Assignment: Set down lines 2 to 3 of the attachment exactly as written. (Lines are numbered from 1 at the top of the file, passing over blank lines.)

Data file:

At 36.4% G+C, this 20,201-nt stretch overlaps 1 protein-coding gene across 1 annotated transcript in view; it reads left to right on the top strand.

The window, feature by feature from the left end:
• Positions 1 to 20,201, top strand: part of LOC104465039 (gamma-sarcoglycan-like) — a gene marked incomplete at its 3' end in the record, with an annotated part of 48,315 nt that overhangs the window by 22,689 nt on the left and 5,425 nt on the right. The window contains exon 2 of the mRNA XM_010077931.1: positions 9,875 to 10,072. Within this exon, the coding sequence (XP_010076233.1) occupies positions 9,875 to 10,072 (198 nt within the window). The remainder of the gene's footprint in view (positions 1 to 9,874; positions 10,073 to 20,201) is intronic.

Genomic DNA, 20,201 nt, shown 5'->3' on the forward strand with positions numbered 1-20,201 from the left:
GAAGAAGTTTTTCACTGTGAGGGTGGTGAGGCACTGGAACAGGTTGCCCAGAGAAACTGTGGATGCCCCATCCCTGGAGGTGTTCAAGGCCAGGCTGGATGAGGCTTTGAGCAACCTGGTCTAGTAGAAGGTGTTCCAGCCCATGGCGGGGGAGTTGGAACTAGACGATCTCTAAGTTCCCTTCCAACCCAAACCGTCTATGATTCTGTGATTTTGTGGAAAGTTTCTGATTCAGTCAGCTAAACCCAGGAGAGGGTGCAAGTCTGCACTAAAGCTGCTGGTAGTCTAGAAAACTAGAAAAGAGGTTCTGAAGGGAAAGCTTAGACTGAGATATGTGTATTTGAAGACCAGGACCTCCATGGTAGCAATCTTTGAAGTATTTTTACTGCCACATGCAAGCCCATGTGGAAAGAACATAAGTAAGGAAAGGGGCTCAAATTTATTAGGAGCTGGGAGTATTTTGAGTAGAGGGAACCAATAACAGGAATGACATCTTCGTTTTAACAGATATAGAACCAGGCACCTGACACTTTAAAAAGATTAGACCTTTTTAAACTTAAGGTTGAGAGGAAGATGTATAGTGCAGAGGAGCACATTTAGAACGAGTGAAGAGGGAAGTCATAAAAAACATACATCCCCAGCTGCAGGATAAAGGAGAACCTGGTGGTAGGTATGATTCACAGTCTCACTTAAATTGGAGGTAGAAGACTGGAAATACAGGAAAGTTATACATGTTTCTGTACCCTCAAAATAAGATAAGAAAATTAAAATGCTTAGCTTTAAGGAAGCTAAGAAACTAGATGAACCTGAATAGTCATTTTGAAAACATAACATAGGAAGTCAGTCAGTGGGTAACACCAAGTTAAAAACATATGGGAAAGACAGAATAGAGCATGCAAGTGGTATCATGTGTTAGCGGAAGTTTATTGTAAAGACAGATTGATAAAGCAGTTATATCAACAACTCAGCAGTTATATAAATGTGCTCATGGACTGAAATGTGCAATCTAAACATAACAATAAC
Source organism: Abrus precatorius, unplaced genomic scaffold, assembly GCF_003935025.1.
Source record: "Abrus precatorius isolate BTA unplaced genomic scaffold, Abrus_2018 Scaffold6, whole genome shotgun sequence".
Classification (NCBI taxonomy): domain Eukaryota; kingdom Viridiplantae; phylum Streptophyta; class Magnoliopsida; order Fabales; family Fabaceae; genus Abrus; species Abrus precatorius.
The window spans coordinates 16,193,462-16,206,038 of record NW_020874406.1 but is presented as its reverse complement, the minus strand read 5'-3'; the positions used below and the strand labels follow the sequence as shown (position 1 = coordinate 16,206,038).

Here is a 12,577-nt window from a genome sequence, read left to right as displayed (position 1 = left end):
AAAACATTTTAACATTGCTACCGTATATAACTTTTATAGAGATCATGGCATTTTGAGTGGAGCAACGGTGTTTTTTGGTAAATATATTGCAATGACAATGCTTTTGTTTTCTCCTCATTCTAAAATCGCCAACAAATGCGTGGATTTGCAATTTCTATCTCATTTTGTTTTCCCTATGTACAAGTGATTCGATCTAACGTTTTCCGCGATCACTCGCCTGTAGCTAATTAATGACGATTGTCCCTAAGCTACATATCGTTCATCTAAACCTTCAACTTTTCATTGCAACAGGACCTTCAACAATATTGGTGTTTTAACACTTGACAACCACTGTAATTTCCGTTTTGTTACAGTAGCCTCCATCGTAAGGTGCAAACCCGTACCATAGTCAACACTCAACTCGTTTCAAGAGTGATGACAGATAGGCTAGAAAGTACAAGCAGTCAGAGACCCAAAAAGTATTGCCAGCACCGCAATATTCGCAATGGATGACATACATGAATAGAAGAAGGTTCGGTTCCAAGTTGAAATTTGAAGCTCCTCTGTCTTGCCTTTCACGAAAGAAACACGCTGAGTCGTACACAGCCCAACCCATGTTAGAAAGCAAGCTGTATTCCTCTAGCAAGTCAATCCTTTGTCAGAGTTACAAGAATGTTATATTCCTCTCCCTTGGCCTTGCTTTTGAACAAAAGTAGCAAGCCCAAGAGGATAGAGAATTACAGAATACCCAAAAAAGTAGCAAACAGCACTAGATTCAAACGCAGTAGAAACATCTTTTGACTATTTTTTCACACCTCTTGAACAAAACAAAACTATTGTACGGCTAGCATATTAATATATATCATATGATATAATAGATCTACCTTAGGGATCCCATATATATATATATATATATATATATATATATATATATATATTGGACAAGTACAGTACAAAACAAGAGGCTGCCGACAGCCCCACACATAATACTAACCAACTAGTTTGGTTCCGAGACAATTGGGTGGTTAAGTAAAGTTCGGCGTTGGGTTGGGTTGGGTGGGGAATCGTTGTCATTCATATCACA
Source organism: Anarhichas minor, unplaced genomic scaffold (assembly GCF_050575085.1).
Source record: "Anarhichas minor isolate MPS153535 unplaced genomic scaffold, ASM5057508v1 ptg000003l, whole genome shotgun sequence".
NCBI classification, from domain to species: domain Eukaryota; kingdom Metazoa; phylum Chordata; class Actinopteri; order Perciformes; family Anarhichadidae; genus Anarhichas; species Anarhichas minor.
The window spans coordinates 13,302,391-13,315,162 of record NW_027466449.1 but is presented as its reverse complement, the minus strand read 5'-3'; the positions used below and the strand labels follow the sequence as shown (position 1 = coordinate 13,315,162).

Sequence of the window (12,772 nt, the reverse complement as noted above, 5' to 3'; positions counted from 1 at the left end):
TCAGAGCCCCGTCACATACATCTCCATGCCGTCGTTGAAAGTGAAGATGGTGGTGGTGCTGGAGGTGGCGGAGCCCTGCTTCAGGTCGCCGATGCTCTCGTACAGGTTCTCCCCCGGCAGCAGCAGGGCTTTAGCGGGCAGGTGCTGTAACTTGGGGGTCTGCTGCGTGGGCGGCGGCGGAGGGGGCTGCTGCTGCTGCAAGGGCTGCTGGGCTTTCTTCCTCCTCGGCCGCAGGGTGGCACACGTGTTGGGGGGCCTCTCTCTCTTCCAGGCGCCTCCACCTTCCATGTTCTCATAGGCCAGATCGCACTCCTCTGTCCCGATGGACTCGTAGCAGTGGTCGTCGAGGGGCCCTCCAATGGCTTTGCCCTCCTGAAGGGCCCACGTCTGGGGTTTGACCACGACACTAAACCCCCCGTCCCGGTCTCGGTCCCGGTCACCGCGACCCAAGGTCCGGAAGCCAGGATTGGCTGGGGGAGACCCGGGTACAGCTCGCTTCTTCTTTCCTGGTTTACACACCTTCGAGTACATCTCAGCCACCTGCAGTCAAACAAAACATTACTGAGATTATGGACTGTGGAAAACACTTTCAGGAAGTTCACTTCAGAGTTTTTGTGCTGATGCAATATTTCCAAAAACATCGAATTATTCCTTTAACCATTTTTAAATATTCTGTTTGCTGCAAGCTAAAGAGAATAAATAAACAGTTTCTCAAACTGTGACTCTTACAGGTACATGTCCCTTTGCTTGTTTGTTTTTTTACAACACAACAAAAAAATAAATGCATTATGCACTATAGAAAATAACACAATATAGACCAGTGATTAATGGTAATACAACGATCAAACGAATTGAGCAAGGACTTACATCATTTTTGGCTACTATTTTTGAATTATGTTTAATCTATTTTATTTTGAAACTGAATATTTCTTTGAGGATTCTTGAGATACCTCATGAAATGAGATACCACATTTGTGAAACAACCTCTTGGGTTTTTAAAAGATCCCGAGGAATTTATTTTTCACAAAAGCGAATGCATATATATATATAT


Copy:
The window, feature by feature from the left end:
• Positions 1 to 20,201, top strand: part of LOC104465039 (gamma-sarcoglycan-like) — a gene marked incomplete at its 3' end in the record, with an annotated part of 48,315 nt that overhangs the window by 22,689 nt on the left and 5,425 nt on the right. The window contains exon 2 of the mRNA XM_010077931.1: positions 9,875 to 10,072. Within this exon, the coding sequence (XP_010076233.1) occupies positions 9,875 to 10,072 (198 nt within the window). The remainder of the gene's footprint in view (positions 1 to 9,874; positions 10,073 to 20,201) is intronic.